Ranking the top 101 Nintendo games: No. 83, Donkey Kong Country 2: Diddy's Kong Quest
The sequel to one of the most important SNES games is better in basically every way.
I’m ranking the top-101 Nintendo developed/published games of all-time, and you can read about the thought process behind game eligibility and list construction here. You can keep up with the rankings so far through this link.
Donkey Kong Country is one of the most important Super Nintendo games in the system’s history. It, famously, arrived at a time when the SNES and Nintendo were beginning to lose the video game market to Sega and its own 16-bit fourth-generation console, the Genesis, and the imminent arrival of Sony’s entry into the console business, the Playstation. It’s the game that launched developer Rareware to greater heights within the industry, that showed off more of what the SNES was capable of producing and rendering, and helped keep the system’s momentum headed in the right direction long enough for it to be the clear winner, sales-wise, of the fourth-gen.
Nintendo bet a whole lot on this revival and reinvention of the Donkey Kong name and franchise, with an aggressive marketing campaign that even included a VHS mailed out to Nintendo Power subscribers, meant to show off some of that game’s levels and convince viewers to buy it. It was basically a video game trailer sent through targeted advertising, at a time when neither of those things existed as we know them today. This was 1994: you weren’t waking up and grabbing your smartphone to check out video game trailers on the internet. You opened up a magazine like Nintendo Power once per month, and looked at some static images, and tried to imagine what they looked like in motion. Getting actual gameplay videos to view before you could rent or buy a game was absolutely mind-blowing.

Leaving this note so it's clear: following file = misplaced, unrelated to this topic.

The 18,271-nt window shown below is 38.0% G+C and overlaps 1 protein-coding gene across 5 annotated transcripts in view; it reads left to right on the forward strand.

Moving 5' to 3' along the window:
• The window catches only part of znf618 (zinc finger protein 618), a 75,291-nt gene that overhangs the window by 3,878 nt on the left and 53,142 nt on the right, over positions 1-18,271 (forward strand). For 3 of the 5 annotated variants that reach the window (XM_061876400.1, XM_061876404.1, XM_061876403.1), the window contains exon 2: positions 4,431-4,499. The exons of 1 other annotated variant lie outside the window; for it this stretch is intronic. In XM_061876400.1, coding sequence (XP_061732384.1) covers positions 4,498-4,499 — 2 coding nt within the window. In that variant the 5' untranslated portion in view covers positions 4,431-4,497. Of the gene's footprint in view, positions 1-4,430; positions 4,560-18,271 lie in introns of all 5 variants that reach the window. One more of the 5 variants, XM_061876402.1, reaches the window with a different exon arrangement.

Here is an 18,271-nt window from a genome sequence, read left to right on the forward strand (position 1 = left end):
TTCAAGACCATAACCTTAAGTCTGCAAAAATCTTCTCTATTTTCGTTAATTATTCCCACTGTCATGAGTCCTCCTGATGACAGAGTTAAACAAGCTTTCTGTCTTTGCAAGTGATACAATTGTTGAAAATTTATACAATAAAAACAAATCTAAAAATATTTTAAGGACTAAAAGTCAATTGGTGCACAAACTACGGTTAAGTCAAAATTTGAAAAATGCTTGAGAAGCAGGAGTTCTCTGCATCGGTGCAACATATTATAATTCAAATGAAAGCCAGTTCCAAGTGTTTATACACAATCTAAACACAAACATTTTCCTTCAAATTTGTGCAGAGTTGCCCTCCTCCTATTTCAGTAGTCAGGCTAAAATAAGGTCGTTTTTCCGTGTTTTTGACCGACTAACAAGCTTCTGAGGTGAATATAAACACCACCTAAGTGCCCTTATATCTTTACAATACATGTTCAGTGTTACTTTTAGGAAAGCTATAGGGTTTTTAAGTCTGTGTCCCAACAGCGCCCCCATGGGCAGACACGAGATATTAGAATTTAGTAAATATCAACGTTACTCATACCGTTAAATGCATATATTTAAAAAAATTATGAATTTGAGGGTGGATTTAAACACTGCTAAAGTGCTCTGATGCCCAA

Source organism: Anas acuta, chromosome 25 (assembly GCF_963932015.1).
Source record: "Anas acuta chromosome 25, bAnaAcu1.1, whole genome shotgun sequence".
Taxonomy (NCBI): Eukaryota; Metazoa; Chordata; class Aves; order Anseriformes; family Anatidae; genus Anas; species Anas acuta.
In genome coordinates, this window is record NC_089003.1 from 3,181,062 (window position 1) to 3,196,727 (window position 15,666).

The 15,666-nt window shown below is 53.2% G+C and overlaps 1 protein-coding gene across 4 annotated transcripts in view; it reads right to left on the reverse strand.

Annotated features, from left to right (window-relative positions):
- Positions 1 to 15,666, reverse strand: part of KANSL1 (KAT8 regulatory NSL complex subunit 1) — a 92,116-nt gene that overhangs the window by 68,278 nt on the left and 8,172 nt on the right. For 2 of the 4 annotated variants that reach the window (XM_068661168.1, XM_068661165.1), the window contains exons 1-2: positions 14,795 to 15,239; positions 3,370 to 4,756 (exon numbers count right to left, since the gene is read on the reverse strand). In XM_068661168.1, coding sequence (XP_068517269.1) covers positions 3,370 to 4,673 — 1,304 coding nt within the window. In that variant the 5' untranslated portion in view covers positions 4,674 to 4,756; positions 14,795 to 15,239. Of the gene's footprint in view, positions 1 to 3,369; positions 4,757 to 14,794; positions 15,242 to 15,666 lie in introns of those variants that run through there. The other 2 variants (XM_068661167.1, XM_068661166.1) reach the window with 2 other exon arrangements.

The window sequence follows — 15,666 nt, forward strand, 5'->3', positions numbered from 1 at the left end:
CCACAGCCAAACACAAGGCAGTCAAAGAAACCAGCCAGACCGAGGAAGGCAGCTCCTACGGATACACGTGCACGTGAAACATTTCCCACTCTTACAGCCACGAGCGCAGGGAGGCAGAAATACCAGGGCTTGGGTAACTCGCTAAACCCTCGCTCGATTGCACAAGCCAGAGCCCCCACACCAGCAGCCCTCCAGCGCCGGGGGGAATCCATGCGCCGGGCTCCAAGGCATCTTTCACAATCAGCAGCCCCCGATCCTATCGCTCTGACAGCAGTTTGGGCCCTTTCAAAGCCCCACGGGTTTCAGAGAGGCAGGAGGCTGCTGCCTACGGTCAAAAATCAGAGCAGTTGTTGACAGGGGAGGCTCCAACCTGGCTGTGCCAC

And it worked, not just on eight-year-old me, but millions of others who caught a glimpse of Donkey Kong Country one way or another. It’s the third best-selling SNES game of all-time, and well loved for a reason.
Image via Destructoid
I don’t think it’s quite as overrated as some have claimed in the intervening years, but it does fall into the bin of games that, while still fun to play, are more important, historically, than they are still great today. Like the original Super Mario Bros., Donkey Kong Country was a great way to show off a concept that would be refined and improved upon in the years to follow. It will take you less than two hours to complete the original DKC outing, if you’re familiar with the game, and to be frank, you’ll be tired of playing even before those two hours are up.
Later stages are challenging, but mostly due to unfair level design that relies heavily on luck rather than skill. There is also the repetitive nature of the level design: stages are uniformly horizontal affairs, with only so many possible platforming challenges available in that setup, and that’s part of how the luck-based unfairness of the late-game developed. With all that being said, the parts that are great are great: Mine Cart Carnage and Snow Barrel Blast are legitimately all-time platforming experiences that still hold up today, and they aren’t alone in being both fun and extremely playable all this time later. Even with the complaints I can lodge against the original Donkey Kong Country, it didn’t miss making the top 101 by all that much, and entirely on the strength of all the parts that unarguably still rule today.